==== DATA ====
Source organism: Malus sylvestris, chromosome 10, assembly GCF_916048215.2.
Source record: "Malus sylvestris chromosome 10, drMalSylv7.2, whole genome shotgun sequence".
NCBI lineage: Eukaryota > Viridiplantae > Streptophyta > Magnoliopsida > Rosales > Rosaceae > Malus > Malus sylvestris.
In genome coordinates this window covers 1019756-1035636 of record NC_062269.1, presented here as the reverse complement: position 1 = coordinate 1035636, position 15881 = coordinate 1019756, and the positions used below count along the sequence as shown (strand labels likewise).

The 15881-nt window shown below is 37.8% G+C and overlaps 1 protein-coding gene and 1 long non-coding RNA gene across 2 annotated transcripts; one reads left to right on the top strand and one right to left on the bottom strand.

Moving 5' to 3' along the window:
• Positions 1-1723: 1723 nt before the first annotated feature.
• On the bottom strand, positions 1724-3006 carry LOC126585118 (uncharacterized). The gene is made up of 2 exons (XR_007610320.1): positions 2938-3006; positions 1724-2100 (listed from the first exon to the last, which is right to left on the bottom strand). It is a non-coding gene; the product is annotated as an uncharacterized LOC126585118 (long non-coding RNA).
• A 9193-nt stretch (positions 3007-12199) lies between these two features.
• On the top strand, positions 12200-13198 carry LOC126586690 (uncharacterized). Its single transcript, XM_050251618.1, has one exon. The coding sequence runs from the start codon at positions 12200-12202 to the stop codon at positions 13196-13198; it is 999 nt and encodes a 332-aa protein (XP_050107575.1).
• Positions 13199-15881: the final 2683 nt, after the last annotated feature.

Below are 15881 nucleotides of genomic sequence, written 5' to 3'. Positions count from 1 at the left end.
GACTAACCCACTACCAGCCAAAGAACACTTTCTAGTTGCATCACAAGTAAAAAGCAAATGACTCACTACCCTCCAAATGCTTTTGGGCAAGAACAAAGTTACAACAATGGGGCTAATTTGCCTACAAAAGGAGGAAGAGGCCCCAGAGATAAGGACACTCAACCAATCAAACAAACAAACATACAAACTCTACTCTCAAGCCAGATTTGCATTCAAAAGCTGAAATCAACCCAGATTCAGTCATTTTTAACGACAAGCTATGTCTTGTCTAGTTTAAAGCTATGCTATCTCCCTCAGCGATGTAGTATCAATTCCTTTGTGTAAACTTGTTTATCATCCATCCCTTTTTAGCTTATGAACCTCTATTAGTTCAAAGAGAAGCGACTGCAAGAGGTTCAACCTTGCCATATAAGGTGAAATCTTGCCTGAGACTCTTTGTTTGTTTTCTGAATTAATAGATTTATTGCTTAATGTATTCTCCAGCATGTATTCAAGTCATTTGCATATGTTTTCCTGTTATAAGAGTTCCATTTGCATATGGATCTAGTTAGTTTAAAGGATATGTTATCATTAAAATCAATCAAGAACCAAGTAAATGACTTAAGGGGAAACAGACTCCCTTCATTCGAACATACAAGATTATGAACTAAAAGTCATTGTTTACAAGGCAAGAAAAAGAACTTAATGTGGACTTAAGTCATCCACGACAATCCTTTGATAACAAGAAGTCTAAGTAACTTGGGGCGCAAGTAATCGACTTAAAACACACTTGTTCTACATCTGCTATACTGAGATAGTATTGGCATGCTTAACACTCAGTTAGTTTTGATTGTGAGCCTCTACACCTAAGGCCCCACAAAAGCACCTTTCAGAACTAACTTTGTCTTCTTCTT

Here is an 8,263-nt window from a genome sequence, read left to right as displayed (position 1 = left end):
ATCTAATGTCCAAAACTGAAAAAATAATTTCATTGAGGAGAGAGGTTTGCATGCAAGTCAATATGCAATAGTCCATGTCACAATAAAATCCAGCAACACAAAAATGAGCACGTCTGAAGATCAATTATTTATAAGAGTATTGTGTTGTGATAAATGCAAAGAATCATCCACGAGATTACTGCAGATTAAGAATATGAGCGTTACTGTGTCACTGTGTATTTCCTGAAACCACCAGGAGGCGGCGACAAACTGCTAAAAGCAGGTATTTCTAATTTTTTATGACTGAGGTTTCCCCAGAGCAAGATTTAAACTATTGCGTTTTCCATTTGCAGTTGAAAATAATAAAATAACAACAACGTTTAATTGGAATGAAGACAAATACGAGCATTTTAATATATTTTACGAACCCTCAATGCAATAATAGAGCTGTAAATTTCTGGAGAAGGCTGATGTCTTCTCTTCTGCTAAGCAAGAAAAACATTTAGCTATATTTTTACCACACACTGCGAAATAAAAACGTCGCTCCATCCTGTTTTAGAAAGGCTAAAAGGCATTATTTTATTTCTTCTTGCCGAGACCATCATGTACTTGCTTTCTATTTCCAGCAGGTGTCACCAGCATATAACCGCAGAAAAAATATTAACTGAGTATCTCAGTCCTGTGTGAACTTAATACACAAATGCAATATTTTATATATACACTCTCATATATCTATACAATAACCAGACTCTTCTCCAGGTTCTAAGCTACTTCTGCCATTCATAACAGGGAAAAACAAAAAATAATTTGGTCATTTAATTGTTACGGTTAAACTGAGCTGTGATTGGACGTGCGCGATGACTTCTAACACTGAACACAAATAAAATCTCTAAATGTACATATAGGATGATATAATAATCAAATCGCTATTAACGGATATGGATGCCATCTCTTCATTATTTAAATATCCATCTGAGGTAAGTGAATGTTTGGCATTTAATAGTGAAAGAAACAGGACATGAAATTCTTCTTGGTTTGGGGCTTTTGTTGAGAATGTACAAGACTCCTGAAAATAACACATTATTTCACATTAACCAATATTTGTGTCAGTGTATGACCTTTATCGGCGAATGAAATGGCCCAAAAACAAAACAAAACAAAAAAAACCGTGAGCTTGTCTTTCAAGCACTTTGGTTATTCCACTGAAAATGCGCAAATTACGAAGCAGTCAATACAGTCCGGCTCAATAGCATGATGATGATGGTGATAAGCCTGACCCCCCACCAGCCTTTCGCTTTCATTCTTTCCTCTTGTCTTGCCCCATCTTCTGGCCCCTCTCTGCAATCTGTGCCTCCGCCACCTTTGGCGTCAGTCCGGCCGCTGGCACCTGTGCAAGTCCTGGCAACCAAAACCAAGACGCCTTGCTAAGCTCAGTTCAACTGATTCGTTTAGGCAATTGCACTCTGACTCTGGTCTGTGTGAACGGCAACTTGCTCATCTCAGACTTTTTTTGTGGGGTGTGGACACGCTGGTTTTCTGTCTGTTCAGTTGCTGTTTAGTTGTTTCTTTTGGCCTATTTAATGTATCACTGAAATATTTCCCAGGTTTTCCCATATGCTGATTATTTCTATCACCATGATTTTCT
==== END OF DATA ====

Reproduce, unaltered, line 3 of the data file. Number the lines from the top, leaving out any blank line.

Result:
NCBI lineage: Eukaryota > Viridiplantae > Streptophyta > Magnoliopsida > Rosales > Rosaceae > Malus > Malus sylvestris.